Saturday, August 23, 2008

Labor federation says Mexicana cabin crew denied right to collective bargaining

ITFThe International Transport Workers' Federation (ITF), a federation of unions representing workers in the transportation industry worldwide, claims that the Mexican government has breached its own labor laws after cabin crew working for Mexicana Airlines, the Mexican national carrier, were denied the right to collective bargaining.

A news item posted on the ITF website says:
Mexicana Airlines cabin crew, represented by the ITF-affiliated Asociación Sindical de Sobrecargos de Aviación (ASSA), were informed by the labour authorities that they could not review their collective bargaining agreement. The move follows a lawsuit by the airline against the workers, which argued that they should not be allowed to review their agreement as wages and benefits were the main reasons for the company’s lack of viability. The labour authority’s decision to back the company runs counter to Mexican labour law, which guarantees collective bargaining rights. It also breaches International Labour Organization Convention 98 on the right to collective bargaining, one of the eight core labour conventions.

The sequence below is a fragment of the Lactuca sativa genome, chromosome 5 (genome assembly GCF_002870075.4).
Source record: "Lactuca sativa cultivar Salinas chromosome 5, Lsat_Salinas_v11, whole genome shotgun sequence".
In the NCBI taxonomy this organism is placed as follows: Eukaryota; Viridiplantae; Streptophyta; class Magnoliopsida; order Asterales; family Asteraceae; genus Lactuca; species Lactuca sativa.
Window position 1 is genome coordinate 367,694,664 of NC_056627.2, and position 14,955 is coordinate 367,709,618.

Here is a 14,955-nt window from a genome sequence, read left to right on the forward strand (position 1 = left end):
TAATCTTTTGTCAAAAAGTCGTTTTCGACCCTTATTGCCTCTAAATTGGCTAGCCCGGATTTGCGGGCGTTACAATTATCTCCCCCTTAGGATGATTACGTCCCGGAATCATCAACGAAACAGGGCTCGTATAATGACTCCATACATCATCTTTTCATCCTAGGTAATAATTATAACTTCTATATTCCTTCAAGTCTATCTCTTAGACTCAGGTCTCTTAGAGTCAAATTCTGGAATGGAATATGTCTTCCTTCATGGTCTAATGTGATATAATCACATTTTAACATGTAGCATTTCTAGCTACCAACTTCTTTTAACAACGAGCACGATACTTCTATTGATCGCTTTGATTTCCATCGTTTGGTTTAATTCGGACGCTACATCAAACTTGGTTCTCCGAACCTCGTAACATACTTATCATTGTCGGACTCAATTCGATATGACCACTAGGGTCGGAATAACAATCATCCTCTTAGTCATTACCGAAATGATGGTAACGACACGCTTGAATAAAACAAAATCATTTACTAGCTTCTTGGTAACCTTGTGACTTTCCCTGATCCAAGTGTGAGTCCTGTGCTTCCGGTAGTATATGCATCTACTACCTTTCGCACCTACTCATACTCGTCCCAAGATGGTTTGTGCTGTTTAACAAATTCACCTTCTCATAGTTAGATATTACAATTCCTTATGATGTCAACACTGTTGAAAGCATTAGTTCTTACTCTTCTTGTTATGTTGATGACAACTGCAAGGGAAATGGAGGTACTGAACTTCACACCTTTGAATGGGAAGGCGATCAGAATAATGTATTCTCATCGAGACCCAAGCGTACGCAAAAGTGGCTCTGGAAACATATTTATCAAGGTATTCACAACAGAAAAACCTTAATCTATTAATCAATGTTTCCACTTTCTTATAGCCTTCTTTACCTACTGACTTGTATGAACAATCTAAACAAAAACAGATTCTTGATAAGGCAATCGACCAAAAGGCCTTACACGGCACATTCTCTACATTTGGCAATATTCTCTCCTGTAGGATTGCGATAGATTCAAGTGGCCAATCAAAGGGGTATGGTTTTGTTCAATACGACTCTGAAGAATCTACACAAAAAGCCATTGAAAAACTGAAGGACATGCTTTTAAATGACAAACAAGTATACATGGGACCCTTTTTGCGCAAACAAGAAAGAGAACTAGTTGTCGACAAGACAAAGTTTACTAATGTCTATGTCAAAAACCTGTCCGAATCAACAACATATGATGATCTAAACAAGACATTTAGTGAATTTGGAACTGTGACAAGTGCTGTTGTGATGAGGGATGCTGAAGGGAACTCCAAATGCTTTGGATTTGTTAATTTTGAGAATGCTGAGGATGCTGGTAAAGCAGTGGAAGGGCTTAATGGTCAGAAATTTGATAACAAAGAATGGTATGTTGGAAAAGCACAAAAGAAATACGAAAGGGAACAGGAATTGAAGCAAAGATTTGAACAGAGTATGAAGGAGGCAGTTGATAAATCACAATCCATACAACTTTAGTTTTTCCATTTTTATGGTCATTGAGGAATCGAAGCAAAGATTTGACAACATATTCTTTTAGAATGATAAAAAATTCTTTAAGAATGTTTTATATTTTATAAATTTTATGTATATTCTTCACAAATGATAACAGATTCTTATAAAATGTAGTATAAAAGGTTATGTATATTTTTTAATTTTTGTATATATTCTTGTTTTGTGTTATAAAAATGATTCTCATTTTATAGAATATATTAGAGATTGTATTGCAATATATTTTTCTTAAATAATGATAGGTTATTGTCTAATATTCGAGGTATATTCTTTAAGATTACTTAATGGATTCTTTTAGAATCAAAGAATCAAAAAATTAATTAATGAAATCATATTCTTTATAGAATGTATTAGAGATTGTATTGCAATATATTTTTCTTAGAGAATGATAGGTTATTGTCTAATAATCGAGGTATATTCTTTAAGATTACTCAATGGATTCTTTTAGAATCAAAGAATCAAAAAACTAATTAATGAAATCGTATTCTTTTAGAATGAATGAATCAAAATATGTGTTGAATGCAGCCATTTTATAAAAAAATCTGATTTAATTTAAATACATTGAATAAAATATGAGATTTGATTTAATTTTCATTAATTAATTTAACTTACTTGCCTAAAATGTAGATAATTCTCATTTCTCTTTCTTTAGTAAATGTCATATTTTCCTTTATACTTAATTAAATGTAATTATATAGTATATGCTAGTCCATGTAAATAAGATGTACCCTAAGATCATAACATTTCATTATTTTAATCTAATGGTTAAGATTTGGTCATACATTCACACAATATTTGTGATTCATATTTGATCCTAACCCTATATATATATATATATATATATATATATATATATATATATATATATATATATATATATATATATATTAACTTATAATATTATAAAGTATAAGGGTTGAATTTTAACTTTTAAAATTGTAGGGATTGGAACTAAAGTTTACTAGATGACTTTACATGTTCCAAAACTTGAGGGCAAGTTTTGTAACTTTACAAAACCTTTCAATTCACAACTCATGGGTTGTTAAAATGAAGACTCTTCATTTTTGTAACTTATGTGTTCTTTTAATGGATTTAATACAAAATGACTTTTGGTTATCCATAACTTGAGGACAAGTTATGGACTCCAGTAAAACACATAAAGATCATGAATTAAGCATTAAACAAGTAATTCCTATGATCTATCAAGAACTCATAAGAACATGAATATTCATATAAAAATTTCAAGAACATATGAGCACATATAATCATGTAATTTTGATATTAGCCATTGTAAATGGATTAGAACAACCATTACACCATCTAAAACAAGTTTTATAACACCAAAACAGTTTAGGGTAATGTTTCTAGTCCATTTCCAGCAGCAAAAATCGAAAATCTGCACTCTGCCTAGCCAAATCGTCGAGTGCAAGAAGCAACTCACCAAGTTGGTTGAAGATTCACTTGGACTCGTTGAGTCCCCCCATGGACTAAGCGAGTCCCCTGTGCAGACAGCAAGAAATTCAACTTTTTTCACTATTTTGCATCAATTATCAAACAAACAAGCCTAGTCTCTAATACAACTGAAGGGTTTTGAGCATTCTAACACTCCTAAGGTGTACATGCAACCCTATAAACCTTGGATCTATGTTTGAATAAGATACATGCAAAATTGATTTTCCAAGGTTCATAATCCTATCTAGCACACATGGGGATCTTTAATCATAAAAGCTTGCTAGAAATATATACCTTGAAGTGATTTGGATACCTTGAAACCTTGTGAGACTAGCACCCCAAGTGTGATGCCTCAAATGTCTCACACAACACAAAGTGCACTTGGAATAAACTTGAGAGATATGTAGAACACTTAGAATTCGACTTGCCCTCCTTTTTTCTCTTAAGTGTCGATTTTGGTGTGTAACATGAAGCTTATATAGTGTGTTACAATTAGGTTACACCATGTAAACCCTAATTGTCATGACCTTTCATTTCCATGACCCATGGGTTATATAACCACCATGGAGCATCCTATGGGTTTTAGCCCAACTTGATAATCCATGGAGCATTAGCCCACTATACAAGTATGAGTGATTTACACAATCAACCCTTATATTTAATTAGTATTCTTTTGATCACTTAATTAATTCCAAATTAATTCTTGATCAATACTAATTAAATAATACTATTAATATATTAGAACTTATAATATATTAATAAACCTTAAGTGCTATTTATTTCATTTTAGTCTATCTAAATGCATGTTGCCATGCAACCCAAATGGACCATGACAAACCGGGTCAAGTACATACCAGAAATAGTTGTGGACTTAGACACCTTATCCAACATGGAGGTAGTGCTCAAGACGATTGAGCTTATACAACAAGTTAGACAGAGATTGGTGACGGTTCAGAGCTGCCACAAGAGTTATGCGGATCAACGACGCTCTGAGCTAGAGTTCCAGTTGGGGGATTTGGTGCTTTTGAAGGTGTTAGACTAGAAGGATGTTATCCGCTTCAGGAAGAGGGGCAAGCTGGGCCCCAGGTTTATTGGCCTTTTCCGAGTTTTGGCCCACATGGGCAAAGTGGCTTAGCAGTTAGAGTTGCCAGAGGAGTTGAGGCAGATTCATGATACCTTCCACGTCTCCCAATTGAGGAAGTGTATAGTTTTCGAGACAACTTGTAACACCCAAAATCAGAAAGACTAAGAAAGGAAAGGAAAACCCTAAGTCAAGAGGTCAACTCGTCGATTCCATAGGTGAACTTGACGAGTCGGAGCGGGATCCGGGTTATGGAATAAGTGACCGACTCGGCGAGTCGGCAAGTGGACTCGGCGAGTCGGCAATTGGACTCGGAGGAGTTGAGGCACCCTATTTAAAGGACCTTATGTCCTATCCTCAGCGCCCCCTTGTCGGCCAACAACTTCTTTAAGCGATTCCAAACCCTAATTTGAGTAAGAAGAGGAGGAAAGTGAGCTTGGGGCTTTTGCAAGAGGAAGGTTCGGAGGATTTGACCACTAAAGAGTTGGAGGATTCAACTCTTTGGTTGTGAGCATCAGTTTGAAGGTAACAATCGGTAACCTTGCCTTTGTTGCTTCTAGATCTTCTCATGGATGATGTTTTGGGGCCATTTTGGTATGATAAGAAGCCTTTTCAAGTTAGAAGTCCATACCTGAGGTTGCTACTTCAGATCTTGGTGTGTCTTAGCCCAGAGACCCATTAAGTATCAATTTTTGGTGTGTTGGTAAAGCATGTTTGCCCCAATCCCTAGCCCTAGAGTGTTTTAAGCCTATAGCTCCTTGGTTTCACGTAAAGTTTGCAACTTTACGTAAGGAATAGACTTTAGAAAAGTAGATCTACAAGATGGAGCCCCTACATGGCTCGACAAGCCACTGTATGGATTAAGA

Antonio Rodriguez Fritz, ITF Americas Regional Secretary, commented: "Once again the Mexican Labour Secretary is violating human and trade union rights to benefit the corporate sector. In theory, the labour authority is obliged to respect the law, not violate it and interpret it in a prejudicial way against workers’ rights. This attitude is an offence against the cabin crew, who play a key role as safety professionals, and their families. There could also be an impact on passengers if safety is compromised."
The ITF notes that the ASSA will lodge an appeal against the labor authority’s decision.